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Elizabeth Hawley may not have been a climber, but there’s no doubt that she is an icon in the mountaineering community.
The Chicago-born journalist chronicled hiking expeditions on the Himalayas for more than 50 years. Since 1963, Hawley has been documenting climbs, creating the Himalayan Database, an extensive archive of more than 9,600 expeditions.
“The climbing world is mourning the loss of a legend,” said Alan Arnette, who conquered Mount Everest in 2011 and now covers climbing news on alanarnette.com.
Arnette recalls his first time meeting Hawley in 1998 and says he was impressed with her unrelenting questions and commitment to accurate reporting.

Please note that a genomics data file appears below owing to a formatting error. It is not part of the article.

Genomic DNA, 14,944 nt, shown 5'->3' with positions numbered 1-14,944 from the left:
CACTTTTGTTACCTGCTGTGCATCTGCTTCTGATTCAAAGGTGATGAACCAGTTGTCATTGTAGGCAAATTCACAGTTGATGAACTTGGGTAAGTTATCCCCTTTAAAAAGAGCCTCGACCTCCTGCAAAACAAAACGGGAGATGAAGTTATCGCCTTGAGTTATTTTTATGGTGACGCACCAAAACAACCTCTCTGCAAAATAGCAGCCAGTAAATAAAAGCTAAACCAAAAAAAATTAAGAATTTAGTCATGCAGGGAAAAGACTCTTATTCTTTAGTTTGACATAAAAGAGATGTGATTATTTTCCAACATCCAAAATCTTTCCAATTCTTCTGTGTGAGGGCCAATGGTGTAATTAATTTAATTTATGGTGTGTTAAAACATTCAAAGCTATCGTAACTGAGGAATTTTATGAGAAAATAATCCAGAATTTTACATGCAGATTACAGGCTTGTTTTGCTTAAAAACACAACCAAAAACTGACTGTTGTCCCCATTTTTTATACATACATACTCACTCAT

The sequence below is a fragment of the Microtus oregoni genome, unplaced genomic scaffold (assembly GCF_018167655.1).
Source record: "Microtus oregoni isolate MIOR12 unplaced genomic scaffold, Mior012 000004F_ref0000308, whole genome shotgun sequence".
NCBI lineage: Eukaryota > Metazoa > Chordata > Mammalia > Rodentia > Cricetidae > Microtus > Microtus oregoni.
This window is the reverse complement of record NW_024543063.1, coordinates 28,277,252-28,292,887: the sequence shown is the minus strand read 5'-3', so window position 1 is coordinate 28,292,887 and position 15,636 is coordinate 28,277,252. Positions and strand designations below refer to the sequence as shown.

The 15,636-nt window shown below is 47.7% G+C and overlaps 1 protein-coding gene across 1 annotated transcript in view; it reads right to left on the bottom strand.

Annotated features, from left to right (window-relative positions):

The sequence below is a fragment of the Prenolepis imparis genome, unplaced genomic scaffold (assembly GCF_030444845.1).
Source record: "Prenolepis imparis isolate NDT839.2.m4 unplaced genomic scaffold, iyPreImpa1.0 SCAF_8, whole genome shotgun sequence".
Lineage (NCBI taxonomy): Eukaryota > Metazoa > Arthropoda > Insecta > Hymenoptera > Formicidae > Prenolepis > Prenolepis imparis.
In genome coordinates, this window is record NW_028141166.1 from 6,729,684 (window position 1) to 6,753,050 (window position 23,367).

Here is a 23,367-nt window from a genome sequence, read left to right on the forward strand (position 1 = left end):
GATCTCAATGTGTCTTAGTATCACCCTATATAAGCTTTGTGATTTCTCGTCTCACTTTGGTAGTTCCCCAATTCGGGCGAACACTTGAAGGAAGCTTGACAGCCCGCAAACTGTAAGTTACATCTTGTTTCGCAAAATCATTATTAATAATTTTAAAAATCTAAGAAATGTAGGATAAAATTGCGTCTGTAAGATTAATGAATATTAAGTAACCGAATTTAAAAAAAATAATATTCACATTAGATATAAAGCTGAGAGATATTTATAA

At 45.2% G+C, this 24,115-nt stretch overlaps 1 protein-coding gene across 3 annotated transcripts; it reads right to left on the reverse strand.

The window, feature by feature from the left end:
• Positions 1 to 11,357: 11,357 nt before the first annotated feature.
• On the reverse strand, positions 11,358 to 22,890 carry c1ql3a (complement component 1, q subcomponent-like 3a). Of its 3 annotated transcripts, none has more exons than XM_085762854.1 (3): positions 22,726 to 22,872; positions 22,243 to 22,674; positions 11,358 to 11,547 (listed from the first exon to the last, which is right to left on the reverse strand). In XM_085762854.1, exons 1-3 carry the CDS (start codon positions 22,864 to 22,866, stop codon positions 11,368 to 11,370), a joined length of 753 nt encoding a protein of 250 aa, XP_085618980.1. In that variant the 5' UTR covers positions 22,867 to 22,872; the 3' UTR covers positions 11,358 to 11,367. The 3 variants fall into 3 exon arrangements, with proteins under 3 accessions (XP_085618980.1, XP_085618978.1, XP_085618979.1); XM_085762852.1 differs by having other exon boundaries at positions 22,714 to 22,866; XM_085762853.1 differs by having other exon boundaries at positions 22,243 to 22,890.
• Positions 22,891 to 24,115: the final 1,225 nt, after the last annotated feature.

“The last time I saw her, years later (in 2013), she was just as feisty, engaging, and smart as ever,” Arnette said.
Not only did Hawley meticulously document expeditions, but she rigorously investigated claims to ensure accuracy. Her questioning and persistence reportedly lead her to be referred to as “the Sherlock Homes of the mountaineering world.”
She even has a namesake Nepalese peak, Peak Hawley (6,182 meters), which French ice climber François Damilano named after her following his first solo ascent in 2008.
While originally on duty to report on the area’s political happenings, she quickly developed a passion covering the region’s mountaineering scene and soon after began covering mountaineering news for Reuters.
Hawley reportedly died on Friday from complications from pneumonia. She was admitted last week to a private hospital near her home in Kathmandu.
“As the Himalayan Database continues, it will honor her legacy as the final word on climbing some of the world’s highest peaks,” Arnette said.